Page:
Hands-on with Ragnarök, the first Titan Quest expansion in ten years

by: Eric -
More On: Titan Quest

Fun Fact: Titan Quest is the very first game I purchased on Steam. The game was already a bit long in the tooth when I got it in late 2012, having released in 2006. I got it on sale for maybe $5, and proceeded to pour a ton of hours into its fun blend of Diablo-style dungeon crawling and Greek mythology. However, according to my Steam account, the last time I played the game was in 2013, so I’m a little rusty on what has been going on in the world of Titans. I did note last year that THQ Nordic released a free Anniversary Edition, and I happily clicked the button to grab the upgrade, but never fired it up.

However, when THQ announced on Friday, November 17, 2017 that, from out of nowhere, they had released a full expansion to Titan Quest, entitled Titan Quest Ragnarök, my curiosity got the best of me and I realized I had to check it out. There has been a recent wave of companies that have been releasing updates to fairly aged IP, the highest profile being last year’s Diablo 2 patch, coming 5 years after the last time that Blizzard had touched the game. But this Titan Quest update is releasing a full 10 years since the last expansion (2007’s Immortal Throne), and while Titan Quest enjoyed some popularity back in the day, I’m unclear on how large the community currently is.

I guess people must have been receptive to the Anniversary Edition, because THQ did not skimp on this expansion. The new levels have moved away from Greek Mythology and Hades, and are now focusing on Nordic and Germanic lore. The list of new features is expansive. There are graphical updates, UI updates, ragdoll physics updates, tons of new quests, a new experience curve, a new level cap, new gear, a new player mastery, the list goes on and on, and frankly, is majorly impressive. My favorite from the list of new features? “Finally: wear pants!” Sounds good to me.  I like to wear pants.

So how did it go when I fired up the expansion? Well, the simple fact of the matter is that after five years away, I really suck at Titan Quest.

I decided to roll a new level 40 character and attack the new material with a Runemaster (the new mastery). I spent about an hour studying all the skills on the skill tree, trying to determine how they would work together. I carefully placed all of my character points into strength, intelligence, etc. I went to a vendor in the opening city, and selected starting gear that I thought would help me get through some of the lower level enemies I would encounter. Satisfied that I was ready to go, I carefully searched the city for an enemy to fight. The story line quickly steered me towards a gaggle of mermen hanging out near the edge of town. I cautiously approached one, with my fingers hovering over the skill buttons, ready to try out my new powers. The merman zipped over to my location, hit me one time, and I dropped dead.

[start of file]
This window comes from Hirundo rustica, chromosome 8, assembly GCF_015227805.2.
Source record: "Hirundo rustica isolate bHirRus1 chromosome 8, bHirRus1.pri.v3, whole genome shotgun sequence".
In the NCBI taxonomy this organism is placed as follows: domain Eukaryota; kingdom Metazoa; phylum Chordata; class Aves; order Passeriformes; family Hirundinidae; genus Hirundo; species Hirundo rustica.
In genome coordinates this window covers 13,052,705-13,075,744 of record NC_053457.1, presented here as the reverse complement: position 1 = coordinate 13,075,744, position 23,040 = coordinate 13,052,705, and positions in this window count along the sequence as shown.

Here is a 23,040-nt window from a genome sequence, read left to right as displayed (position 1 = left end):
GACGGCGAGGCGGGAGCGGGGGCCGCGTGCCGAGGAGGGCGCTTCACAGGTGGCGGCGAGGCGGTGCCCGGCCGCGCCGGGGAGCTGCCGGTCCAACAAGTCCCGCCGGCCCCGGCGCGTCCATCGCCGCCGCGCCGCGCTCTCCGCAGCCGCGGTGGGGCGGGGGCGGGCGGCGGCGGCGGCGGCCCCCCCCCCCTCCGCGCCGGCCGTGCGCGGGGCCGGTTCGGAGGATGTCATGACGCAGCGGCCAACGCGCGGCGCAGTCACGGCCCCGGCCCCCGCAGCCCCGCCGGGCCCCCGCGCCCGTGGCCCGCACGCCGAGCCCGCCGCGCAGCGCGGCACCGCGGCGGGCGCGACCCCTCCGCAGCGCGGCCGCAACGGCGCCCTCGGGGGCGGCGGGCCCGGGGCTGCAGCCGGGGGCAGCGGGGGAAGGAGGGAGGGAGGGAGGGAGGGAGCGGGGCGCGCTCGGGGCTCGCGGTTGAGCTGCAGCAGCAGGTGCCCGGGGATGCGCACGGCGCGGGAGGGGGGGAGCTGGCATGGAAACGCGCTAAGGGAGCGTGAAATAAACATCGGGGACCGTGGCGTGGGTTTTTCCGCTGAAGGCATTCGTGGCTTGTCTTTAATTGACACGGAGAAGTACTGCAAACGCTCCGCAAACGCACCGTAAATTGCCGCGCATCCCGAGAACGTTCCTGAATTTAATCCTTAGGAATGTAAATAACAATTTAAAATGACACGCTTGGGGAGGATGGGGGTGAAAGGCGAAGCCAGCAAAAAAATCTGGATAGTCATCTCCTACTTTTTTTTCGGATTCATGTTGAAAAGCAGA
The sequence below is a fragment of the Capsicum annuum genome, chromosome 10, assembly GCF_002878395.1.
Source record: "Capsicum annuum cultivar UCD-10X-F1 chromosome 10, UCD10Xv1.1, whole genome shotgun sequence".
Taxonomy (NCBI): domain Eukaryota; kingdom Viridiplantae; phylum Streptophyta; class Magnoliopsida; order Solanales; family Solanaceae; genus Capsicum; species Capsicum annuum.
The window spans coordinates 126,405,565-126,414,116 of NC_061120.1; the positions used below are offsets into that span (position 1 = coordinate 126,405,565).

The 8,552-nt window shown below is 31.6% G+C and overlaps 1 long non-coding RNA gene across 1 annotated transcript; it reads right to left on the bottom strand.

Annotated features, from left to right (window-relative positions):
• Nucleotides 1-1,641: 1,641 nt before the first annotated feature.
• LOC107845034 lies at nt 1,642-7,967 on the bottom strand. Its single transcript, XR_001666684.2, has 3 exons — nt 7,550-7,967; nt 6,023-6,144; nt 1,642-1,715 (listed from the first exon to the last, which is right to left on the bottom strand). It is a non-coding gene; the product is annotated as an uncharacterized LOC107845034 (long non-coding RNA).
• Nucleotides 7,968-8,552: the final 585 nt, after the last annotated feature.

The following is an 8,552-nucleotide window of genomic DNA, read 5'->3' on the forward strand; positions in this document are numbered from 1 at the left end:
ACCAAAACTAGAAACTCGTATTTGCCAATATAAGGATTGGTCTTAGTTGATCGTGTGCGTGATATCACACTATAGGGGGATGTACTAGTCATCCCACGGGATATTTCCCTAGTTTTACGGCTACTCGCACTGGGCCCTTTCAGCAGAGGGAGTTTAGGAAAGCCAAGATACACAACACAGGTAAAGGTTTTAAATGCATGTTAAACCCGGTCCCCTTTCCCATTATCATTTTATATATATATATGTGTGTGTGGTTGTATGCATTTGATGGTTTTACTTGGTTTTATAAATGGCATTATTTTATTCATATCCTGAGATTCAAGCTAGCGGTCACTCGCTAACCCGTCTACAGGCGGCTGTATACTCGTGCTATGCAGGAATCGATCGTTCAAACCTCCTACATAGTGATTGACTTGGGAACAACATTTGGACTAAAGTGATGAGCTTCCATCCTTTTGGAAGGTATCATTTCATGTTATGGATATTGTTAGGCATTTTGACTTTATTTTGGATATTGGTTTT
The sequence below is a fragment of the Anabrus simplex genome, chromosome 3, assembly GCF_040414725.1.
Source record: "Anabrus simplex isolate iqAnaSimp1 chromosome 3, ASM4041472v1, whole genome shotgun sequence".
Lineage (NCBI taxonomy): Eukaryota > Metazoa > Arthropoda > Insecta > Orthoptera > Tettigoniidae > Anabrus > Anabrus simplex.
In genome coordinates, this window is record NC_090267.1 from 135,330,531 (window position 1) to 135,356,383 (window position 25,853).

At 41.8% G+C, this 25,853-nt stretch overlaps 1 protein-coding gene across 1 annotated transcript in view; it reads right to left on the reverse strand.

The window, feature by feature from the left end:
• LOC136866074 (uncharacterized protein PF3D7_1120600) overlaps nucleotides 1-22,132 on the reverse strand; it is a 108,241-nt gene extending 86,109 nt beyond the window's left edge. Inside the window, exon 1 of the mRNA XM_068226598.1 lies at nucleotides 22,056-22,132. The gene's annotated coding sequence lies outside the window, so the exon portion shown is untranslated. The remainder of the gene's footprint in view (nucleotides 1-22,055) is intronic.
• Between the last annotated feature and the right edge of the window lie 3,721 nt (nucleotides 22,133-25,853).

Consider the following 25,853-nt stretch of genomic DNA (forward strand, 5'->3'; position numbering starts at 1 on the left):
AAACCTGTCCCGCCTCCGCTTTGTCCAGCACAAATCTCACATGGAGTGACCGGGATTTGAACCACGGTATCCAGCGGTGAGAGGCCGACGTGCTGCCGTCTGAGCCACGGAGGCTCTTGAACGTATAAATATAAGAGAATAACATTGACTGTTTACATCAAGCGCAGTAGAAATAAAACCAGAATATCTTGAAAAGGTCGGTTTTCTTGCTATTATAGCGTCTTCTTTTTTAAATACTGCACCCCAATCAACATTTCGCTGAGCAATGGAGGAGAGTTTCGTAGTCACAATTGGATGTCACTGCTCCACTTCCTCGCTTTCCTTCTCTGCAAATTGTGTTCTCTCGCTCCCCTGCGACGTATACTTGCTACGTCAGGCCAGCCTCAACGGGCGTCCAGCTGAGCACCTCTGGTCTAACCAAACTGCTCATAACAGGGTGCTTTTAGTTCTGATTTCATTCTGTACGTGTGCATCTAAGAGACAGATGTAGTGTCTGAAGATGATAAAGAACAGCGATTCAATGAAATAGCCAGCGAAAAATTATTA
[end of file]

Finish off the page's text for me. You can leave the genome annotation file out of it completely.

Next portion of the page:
It turns out that jumping into the middle of a game that you have been away from for five years is extremely challenging. I have made some progress, but am still extremely squishy. I have been kiting bad guys, laying down explosive runes on the ground and running away. The entire game has taken on a much more measured, tactical feel than I had expected. However, there is some good news. I have some new gear that I pillaged from a pile of bones, and I recently fought off a gang of four crabs without dying. So that was exciting.

The game looks great. One of the advantages of playing an older game is that I could take the settings and crank them all up to the maximum, and the game runs smooth as butter on my mediocre PC. The sound design is still as solid as it ever was, and even in the early part of this expansion, it is clear that the development team put in a lot of work to maintain the look and feel of the base game.

Frankly, I’m delighted by this expansion. I am excited to take on the challenge of getting my character (I named her Crankers) to the point where she can roll through groups of bad guys like a wrecking ball. Moving forward as slowly as I am, learning my character and gaining better gear to enable better survival is a dynamic that I’m not used to in games like this. This presents a whole different way to play that I hadn’t considered until now.

So, if you will excuse me, I’ve got some crabs to kill.

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